A pending lawsuit against the Transportation Security Administration (TSA) brings new attention to the complex rules and issues involving transportation …
The Huffington Post recently published an article accompanied by an infographic charting the rise of cremation in the United States. …
Funeral consumers are now provided the option of collecting their deceased loved one’s DNA. Of course, some may wonder why anyone would want to collect DNA from a deceased person. The first question that must be answered: Exactly what is DNA?
A changing public attitude toward end-of-life ceremonies is at work transforming Ontario’s funeral industry. Funeral homes in Ontario have observed a noticeable decline in requests for “traditional” funerals over the last generation.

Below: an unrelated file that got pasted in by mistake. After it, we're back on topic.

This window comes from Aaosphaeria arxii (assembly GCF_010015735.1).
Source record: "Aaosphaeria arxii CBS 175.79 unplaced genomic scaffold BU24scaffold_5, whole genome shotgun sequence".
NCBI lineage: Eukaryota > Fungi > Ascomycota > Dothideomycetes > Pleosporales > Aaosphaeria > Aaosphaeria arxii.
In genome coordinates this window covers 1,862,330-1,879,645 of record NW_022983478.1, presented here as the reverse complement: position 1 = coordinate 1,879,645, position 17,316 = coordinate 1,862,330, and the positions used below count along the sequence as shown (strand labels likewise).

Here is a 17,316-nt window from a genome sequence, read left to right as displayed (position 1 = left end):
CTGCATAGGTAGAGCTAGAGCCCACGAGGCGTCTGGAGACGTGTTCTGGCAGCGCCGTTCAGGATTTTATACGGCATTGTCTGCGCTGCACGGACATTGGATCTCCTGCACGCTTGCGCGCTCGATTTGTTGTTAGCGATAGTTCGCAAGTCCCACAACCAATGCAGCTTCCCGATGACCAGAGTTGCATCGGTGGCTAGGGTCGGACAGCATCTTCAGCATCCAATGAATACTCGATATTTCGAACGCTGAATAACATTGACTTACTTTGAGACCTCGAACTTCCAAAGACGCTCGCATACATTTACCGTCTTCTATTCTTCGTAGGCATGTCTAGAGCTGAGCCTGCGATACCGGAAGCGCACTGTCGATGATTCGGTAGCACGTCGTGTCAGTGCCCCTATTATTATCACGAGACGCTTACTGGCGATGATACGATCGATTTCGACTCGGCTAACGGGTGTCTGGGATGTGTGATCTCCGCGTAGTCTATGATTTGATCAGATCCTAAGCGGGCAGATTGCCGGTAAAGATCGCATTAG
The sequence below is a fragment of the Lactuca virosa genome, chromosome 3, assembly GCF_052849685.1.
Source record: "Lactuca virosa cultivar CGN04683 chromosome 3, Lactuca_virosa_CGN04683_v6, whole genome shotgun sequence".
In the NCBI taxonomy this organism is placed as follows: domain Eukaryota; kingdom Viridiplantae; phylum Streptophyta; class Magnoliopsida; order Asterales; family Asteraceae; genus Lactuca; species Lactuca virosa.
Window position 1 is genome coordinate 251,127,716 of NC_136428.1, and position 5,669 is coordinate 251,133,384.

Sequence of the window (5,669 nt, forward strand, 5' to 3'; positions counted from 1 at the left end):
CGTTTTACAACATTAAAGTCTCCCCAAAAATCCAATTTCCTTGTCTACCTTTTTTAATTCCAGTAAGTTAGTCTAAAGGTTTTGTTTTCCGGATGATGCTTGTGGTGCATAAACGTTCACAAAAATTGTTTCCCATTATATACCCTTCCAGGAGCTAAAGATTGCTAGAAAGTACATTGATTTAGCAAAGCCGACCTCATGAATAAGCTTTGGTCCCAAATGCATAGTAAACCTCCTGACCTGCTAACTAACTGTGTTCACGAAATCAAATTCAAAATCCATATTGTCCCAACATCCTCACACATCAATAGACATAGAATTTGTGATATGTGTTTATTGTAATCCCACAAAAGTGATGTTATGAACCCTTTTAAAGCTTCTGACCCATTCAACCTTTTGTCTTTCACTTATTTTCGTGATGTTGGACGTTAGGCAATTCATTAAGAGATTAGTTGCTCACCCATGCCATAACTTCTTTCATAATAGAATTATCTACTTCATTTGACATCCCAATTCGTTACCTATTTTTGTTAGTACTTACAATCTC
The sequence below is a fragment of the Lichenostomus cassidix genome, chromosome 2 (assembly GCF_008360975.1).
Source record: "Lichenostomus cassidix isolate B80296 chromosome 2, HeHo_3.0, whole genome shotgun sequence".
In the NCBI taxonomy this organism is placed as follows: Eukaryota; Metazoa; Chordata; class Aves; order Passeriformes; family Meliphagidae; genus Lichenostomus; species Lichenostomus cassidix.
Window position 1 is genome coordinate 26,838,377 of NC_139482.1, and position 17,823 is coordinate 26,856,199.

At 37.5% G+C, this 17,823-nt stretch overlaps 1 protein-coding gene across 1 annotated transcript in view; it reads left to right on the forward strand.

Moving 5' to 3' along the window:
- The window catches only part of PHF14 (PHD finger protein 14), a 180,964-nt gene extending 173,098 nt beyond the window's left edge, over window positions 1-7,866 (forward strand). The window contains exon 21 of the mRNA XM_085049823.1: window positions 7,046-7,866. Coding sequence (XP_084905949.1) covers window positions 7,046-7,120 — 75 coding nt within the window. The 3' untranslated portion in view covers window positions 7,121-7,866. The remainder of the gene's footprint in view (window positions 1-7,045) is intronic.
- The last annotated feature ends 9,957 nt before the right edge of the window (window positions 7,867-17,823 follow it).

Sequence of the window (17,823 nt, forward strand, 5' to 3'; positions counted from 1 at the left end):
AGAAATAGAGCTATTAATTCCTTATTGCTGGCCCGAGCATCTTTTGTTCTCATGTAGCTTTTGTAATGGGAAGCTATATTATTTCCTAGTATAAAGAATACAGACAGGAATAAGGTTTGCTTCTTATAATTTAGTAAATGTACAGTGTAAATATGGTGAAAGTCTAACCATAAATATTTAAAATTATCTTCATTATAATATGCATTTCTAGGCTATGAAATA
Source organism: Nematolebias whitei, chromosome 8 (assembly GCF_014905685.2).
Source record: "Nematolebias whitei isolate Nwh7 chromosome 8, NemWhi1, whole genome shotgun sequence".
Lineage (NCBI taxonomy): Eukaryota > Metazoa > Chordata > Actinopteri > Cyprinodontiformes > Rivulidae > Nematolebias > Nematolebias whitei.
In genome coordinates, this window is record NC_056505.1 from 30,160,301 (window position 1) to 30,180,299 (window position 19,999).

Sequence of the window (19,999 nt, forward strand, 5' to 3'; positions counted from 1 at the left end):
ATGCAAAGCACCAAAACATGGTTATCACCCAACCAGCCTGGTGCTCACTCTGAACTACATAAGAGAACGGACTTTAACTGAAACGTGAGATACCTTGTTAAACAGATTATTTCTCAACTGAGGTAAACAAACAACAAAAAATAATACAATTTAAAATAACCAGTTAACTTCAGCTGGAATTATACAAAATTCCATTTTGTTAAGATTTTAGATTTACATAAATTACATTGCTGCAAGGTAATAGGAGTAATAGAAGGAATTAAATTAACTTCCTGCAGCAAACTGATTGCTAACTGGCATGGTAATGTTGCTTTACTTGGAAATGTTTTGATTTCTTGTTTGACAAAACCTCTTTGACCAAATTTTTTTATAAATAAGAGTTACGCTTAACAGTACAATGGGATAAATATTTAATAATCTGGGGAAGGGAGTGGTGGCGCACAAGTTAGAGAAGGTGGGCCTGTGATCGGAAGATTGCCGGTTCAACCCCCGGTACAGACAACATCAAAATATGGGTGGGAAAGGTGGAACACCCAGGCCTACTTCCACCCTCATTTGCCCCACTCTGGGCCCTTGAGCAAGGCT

A traditional funeral usually involves two days of visitation followed by interment in a cemetery. However, alternatives to these traditional funerals are on the rise. Some consumers are looking for low-cost options, including cremation. In Ontario, cremation has replaced burial as the most common choice. Others are opting for ceremonies that are less religious-centered, and focus more on a remembrance and celebration of the life of the deceased.
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